Judging a book by its cover? Selecting embryos for IVF


One criteria used to predict which embryo will be successful is the appearance of the embryo under the light microscope. While many patients become fixated on the score of their embryo, practically however, this method of embryo selection leaves a lot to be desired. In fact, the appearance of the embryo can only be accurately used to identify those embryos that are non- viable (will not produce a child). Once the embryologist has determined that the embryo may have a chance, the ability of the appearance of the embryo to predict a successful outcome becomes clinically irrelevant. If this were not true, then why transfer embryos that have a lower score?


So, what is the problem with the embryo? One major problem is that many, if not most, human embryos do not have the correct number of chromosomes. Embryos with the wrong number of chromosomes are called aneuploid embryos. Formation of aneuploid embryos is the major factor associated with the age- related decline in fertility.   Some studies suggest that for women over the age of 40, more than 90% of the embryos are aneuploid. However, an embryo with the correct number of chromosomes from a woman over the age of 40 seems to have the same chance of success as a similar embryo from a woman in her 20s.

Why does the oocyte produce aneuploid embryos? Formation of a normal embryo is a mechanical process. Human genetic material is organized into long strands called chromosomes. There are 23 sets of these strands of DNA, with one set coming from the mother and one from the father. The job of the egg is to mix these chromosomes and then separate them equally into the first two cells of life. The oocyte does this mechanically through a rail system in the oocyte where the chromosomes attach. The oocyte has energy generating structures called mitochondria. Finally, the oocyte uses proteins to perform the task of proper division. But imagine that one of the rails is broken and instead of separating the chromosome equally, one cell gets an extra chromosome and the other cell gets one too few. As woman age, more and more of the remaining oocytes have broken structures or failing mitochondria, accounting for the increase in aneuploidy with age. There is currently no way to correct for this and IVF does not fix this problem.

Recent advances in technology have permitted the determination of the number of chromosome in an embryo. This has resulted in a significant increase in the chance of an embryo resulting in the birth of a child. Many centers are honesty reporting a 50-60% delivery rate per embryo for embryos that have been tested and are known to have the correct number of chromosomes. Interestingly, many embryos that have a lower morphological score have the correct number of chromosomes and thus have a higher chance of resulting in the birth of a child than would have been precited from the morphology score.


But what about the other 40% of embryos that are transferred which do have the correct number of chromosomes and appear normal under the light microscope? Why don’t they work? Currently, science is seeking answers to these questions. Two areas of research that are trying to help decide which embryo to transfer are a uterine focused technique and an embryo focused technique.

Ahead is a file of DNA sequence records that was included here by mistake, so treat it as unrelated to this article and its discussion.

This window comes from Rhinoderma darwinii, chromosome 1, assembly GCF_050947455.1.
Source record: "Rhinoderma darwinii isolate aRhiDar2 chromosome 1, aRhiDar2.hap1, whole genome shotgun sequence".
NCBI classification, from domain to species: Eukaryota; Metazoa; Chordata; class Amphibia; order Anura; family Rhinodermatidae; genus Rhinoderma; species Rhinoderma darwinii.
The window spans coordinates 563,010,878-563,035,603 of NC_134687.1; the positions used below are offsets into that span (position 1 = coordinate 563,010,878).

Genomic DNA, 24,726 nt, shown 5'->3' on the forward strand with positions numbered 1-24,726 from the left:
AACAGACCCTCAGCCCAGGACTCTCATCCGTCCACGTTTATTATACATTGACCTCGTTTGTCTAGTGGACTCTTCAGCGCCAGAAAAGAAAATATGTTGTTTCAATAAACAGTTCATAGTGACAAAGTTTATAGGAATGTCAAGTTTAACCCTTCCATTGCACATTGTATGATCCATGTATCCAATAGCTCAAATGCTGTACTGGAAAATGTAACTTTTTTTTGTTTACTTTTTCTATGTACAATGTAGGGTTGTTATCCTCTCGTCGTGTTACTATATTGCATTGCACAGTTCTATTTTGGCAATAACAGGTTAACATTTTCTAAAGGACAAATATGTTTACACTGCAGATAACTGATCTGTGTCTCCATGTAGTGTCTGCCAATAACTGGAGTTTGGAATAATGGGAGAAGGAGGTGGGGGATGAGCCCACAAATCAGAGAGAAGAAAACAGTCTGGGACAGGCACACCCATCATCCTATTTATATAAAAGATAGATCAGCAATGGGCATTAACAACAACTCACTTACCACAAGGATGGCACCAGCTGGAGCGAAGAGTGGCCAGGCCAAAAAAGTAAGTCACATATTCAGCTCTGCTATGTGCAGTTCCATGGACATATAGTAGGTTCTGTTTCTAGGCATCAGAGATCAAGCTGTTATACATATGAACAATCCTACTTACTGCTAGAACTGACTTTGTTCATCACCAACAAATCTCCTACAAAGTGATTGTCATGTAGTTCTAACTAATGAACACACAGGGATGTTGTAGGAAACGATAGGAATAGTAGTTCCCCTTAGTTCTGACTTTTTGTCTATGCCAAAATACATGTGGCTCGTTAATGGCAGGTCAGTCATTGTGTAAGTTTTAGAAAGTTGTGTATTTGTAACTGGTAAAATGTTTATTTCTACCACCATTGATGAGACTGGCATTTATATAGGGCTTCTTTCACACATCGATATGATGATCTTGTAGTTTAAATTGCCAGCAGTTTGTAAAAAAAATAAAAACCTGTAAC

The lining of the uterus undergoes many changes during an IVF cycle. The estrogen causes it to grow thicker and the progesterone matures the lining so that the embryo can implant. It turns out that the lining has a somewhat narrow timeframe when an embryo can implant, which is called the implantation window. The ability of the embryo to implant and the window of implantation must coincide or else the embryo will not implant.  One proposed reason why the embryo may not implant is that the window and embryo are out of sync. A technique has been developed to estimate when is the proper time for the window of implantation which is determined from a biopsy of the lining of the uterus during what should be the optimal time for implantation. One suggested approach for the use of this assay is when the embryos have been assayed and are known to be euploid. The suggestion is to transfer a single embryo and then if there is no pregnancy, perform a biopsy before doing a second frozen embryo transfer. Preliminary data from one center demonstrated a significant proportion of those failing their first embryo transfer with tested embryos had an implantation window out of the normal range. Adjusting the timing of these second transfer results in a very high success rate.
A second method to improve success rates measures the DNA content from the energy generating mitochondria. If there was too much mitochondrial DNA, then the implantation rates were very low. This technique is still only available from a limited number of research labs but may become more widely available if it can be proven to be useful.  One major problem with these techniques is cost. They are not cheap and insurance does not cover their cost. However, under certain circumstances, the cost may be worth the information gained.
Science continues to make advances so that the chance of having a child keeps increasing. However, a cautionary note is that the success of these techniques is dependent upon three factors, the technology, the technician, and the disease causing the infertility. Both the technology and the technicians are highly standardized in today’s medical community. But, the disease process remains a major limitation. IVF was not designed to treat many causes of infertility, and in these cases, does not offer a person an increased chance of success over the treatment independent pregnancy rate i.e. doing nothing gives the same chance as doing something.  Why is everything.

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